Fern Fronds Facts


The fern plant pre-dates even the dinosaur. The leafy green plants occurred as far back as the Carboniferous period 300 million years ago, according to the Smithsonian Institute. Worldwide, approximately 10,500 species exist within 240 genera. Ferns are unique in the plant world because they do not reproduce by flowers. Instead their fronds produce reproductive spores.

Frond Appearance

The fronds of the fern vary in size. A few species attain fronds that measure up to 12 feet in length. The fern's frond has smaller leaves attached to a main stem. The smaller leaves are commonly called "pinnae."


Ferns occur around the world. They range in size from tiny plants that only attain a height of 2 to 3 inches all the way up to huge towering ferns that grow 30 feet in height. All ferns require the same basic growing requirements to thrive and reproduce. Ferns require adequate moisture and humidity for reproduction. The fern does not reproduce with pollen, as so many plants do, but it actually produces sperm that must swim to the spore for fertilization to take place on the frond.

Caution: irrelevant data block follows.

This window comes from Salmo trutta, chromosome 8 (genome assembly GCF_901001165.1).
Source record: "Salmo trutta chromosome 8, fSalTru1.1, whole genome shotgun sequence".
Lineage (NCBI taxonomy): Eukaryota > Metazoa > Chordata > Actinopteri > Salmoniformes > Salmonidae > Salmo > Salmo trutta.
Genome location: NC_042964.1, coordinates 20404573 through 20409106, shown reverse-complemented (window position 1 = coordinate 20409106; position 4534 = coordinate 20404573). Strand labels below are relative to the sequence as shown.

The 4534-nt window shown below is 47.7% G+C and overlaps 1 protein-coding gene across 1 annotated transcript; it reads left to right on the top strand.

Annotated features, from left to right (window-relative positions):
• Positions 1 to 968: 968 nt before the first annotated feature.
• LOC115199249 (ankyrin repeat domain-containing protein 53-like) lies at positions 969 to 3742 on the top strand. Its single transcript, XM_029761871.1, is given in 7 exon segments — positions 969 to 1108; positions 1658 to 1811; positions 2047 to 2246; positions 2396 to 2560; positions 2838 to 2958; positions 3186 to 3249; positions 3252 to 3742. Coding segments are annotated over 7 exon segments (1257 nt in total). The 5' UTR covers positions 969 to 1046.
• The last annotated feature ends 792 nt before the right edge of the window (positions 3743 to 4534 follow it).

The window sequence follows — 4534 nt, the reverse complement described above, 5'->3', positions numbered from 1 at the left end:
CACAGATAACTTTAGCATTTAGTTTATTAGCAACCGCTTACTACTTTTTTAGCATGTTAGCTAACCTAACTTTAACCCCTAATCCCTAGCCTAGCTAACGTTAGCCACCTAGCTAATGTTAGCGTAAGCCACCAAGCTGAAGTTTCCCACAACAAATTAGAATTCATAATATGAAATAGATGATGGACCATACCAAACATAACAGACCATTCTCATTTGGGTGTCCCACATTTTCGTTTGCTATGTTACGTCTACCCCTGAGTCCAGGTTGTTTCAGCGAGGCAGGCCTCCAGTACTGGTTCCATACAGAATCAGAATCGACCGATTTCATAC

On the underside of certain fern fronds are tiny dots known as "spores." The spores grow inside an outer coating known as "sporangia." Only a few fronds on a plant will have spores. Each spore can reproduce to make a new fern plant.


The spore on the underside of the frond has the capability of growing into a gametophyte. The gametophyte is both male and female. Each set of reproductive organs in the gametophyte is located close enough to each other to allow fertilization to take place when moisture lands on it. Once moist, the sperm will swim for the egg. Once fertilization takes place, a new fern is ready to begin.


If the fern's fronds begin to dry at the tips and curl, the fern is not receiving enough humidity. To maintain the fern's lush, green fronds raise the humidity in the room by placing a humidifier near the plant or moving it into a bathroom where it can receive daily humidity. Daily misting of the fern fronds should be avoided because it can cause foliar leave spot diseases to occur on the leaves, according to the University of Minnesota.

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About this Author

Kimberly Sharpe is a freelance writer with a diverse background. She has worked as a Web writer for the past four years. She writes extensively for Associated Content where she is both a featured home improvement contributor (with special emphasis on gardening) and a parenting contributor. She also writes for Helium. She has worked professionally in the animal care and gardening fields.